Larry Summers seems to spend a lot more time in front of television cameras than he does in front of Harvard students. In one of his many regular “Bloomberg TV” appearances last week, he pooh-poohed the good news that the economy grew plenty of jobs last month, saying “my estimate would be that the NAIRU is now near five percent. […] to start bringing down inflation, we’re going to need to get above the NAIRU. That’s probably somewhere in the five percent range, and I do think we have to achieve some meaningful amount of disinflation. I’ve said that I’d be surprised if we get to the two percent inflation target without an unemployment rate that approaches or exceeds six percent.”
This is a perfect example of the kind of statistical jargon economists often spout on TV that makes the average viewer’s eyes glaze over, but which actually represents potentially radical shifts in people’s lives.
The NAIRU [pronounced “NIY-ru”] is short for the “Non-Accelerating Inflation Rate of Unemployment,” a theoretical concept in macroeconomics that evolved out of Milton Friedman’s work. The idea is that if too many people have jobs and are earning money, their increased wages will drive up inflation and have a net negative effect for consumers. Summers is essentially proposing that to get prices down, the Fed has to throw people out of work until unemployment sits at above five percent.
Let’s put a human face on that number. The Bureau of Labor Statistics finds that we’ve had an average unemployment rate of about 3.6 percent for the last several months, with a total civilian workforce of around 164 million people. So to get from 3.6 percent unemployment up to 5 percent, we would need roughly 2.3 million people to lose their jobs. That’s a little bit less than the total population of Chicago in 2020. If these would-be unemployed people were a state, it would be the 36th most populous, with a larger population than 15 existing states.
And this is actually a more moderate proposal than Summers has offered in the past. At one point, Summers argued that the Fed should raise rates until unemployment sat at six percent for five years, or 10 percent for one. Getting to six percent unemployment rather than five would mean nearly 4 million more jobless people, while climbing to 10 percent would require around 10.5 million. That’s a bit more than the entire 2020 populations of New York City, Seattle, and Denver combined, all thrown out of work for a year in order to bring prices down.
Interestingly, (actual) Fed Chair Jerome Powell’s former private equity boss, David Rubenstein, also cited the six percent figure last week when asked what level of unemployment Powell likely wants. As Rubenstein put it, Powell “can’t come out and say, ‘I hope the unemployment rate goes up to six percent.’ That doesn’t sound politically very attractive to say that.” So if he keeps up these rate hikes, Powell, doing his best Summers impression, will be aiming to throw millions of Americans out of work while talking around that fact with percents and jargon and euphemisms like “whatever it takes.”
It can sound like so much academic chest-puffing to hear Summers argue about five percent or six percent unemployment, because these do not intuitively feel like very large numbers. Responsible economic journalists should contextualize this — these lifeless-seeming percentages represent real people with families, hopes, and debts like anyone else.
Joblessness for those of us not lucky enough to be born into the gilded elite is not just a number. Not having a job means serious physical, emotional, and social harm. Without income and benefits, people may not be able to seek healthcare or attend to all of the needs of themselves or their families. Searching for jobs and getting rejected is dispiriting and can foster feelings of inadequacy and self-doubt. And all of this impacts peoples’ relationships with others. And those millions of newly unemployed people are not the only ones who will have harder lives. So, too, will millions more who depended on them.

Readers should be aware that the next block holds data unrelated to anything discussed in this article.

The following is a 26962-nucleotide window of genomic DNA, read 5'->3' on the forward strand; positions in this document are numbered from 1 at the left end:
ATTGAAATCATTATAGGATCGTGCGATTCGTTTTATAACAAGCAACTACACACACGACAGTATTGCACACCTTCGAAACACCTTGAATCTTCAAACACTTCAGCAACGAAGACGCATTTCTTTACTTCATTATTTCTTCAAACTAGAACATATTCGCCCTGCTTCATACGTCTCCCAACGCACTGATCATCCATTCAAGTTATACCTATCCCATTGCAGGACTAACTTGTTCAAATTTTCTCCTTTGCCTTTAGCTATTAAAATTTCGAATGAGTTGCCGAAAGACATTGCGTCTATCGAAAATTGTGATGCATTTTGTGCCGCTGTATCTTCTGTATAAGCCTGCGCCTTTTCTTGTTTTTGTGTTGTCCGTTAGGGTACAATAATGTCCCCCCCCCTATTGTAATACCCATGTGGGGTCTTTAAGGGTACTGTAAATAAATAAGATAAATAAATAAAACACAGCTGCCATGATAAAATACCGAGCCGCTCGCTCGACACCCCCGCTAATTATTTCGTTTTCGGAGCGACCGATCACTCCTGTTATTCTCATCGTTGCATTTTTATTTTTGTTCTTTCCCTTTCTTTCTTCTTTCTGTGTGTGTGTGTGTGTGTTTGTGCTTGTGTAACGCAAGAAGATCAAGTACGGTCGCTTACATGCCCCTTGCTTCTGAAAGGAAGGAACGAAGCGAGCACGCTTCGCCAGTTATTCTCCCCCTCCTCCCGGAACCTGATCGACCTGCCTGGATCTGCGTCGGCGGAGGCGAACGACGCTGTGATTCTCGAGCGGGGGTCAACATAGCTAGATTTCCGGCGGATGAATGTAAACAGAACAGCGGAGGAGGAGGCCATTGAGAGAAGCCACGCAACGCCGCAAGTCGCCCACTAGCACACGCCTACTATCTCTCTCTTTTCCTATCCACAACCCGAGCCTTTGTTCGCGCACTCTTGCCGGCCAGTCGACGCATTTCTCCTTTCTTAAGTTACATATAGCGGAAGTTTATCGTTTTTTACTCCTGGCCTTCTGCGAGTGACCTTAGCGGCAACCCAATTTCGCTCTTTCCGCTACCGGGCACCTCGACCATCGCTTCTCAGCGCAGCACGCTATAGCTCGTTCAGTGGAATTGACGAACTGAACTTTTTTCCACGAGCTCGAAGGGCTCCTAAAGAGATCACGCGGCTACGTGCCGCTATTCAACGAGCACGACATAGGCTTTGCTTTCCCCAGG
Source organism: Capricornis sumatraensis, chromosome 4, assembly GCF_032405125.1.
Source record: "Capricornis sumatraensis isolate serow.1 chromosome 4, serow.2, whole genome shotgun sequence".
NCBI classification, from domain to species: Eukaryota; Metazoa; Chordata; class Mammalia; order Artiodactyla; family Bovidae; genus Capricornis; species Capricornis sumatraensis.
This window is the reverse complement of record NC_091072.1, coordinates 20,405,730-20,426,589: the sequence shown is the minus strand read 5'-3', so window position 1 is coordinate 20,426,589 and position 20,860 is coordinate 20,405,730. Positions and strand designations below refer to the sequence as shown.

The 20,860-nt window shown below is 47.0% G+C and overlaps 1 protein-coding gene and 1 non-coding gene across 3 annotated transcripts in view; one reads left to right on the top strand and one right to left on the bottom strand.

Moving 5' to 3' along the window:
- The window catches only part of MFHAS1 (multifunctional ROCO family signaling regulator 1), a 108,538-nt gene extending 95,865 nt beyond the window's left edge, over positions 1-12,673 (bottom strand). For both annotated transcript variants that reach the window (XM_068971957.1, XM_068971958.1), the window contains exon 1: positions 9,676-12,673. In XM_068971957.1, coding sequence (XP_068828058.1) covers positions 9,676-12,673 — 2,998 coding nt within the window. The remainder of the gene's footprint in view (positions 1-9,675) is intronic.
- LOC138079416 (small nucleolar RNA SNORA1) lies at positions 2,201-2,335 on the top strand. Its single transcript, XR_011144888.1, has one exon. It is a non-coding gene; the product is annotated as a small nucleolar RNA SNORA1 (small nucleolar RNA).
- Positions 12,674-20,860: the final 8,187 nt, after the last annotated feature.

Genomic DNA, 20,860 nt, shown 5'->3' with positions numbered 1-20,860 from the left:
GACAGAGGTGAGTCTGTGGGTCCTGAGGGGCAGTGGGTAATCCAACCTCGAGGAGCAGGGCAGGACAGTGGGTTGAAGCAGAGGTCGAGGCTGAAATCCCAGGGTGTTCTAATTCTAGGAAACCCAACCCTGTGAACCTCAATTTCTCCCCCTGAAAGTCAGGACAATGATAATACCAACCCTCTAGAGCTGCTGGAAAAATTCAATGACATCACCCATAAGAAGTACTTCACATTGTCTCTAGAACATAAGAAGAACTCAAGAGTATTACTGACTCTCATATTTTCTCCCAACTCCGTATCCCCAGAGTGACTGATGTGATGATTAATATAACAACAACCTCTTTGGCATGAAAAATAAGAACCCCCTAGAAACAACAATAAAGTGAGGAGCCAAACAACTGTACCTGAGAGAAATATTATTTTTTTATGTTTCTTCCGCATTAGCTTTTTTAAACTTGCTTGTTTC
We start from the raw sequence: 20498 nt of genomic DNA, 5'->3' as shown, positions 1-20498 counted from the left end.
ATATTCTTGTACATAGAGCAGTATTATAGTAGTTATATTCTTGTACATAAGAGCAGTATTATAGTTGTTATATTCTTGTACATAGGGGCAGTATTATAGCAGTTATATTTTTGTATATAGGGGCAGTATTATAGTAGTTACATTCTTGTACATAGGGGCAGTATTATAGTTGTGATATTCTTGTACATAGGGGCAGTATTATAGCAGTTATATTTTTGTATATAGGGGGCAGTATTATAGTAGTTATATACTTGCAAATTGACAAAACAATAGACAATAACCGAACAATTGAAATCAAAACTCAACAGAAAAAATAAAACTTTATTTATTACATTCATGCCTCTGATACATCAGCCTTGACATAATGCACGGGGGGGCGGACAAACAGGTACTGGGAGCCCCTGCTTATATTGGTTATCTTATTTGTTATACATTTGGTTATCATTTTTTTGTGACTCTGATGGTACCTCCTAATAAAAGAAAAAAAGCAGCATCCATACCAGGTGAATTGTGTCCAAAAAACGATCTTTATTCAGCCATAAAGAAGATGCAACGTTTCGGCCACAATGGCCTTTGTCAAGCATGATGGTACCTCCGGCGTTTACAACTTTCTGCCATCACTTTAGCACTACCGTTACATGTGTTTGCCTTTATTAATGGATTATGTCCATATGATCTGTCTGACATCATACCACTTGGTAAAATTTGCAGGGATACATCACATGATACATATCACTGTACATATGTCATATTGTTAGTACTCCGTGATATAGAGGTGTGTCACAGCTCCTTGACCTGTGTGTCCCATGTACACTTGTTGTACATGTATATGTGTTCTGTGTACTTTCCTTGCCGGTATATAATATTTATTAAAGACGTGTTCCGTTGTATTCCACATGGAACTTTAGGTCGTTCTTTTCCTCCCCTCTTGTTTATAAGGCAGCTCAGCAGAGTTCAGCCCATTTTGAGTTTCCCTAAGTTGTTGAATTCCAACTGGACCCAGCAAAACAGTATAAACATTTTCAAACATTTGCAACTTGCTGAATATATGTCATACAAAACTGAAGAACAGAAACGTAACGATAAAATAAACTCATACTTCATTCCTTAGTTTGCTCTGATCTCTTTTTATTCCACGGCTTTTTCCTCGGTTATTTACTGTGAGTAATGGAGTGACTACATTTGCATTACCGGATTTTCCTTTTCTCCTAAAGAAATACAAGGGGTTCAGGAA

Of course, this raises the question of whether there is any alternative treatment for inflation besides the economic pain Summers prescribes. My CEPR colleague Dean Baker has argued for over a year now that the root causes of our inflation spike — supply chain chaos exacerbated by the Ukraine war — isn’t treatable with decreasing the money supply, and if we can wait out the chaos, inflation will fall. This is also the opinion of the nonpartisan Congressional Budget Office. Excellent investigative journalism about the supply chain malfunctions also bears this out.
In a fantastic interview with Vox’s Emily Stewart, Modern Money Network Research Director Nathan Tankus reiterated his argument for regulators across the government to coordinate policy to regulate for price changes. This is a natural extension of the observation that traditional interest rate-based monetary policy is an extremely imprecise tool for managing inflation. It’s sometimes compared to doing surgery with a chainsaw instead of a scalpel: it’ll get the job done, but it will not be pretty.
Lest we forget who our financial system is set up to serve, it’s worth remembering that while inflation hurts everyone, unemployment only hurts working people. The wealthy don’t suffer when unemployment goes up – it just makes exploiting others’ labor cheaper! While it is true that inflation also hits the most vulnerable hardest, using that as grounds to make it harder for them to get good paying jobs is pretty sadistic. Given the choice between dealing with rising prices while having a job and a strong labor market or having no job at all, most of us would probably choose the former.
The Fed has a dual mandate to maintain stable prices and full employment, but for almost all of the dual mandate’s existence, that second bit has generally gotten lost in the noise of economic discourse. It also can get overshadowed when the media constantly turns to wealthy establishmentarian economists like Summers who spoon-feed the talking points of capital-holders to reporters. The reason that inflation is being talked about as if it is a bigger threat than unemployment is that inflation impacts capital as well as labor.
In reality, while inflation certainly is an issue, the hard pivot into conscripting millions into a Marxian reserve army of labor can easily do a lot of harm to workers. Businesses like stable outlooks. People like stable jobs. The Fed has decided to care more about outlooks.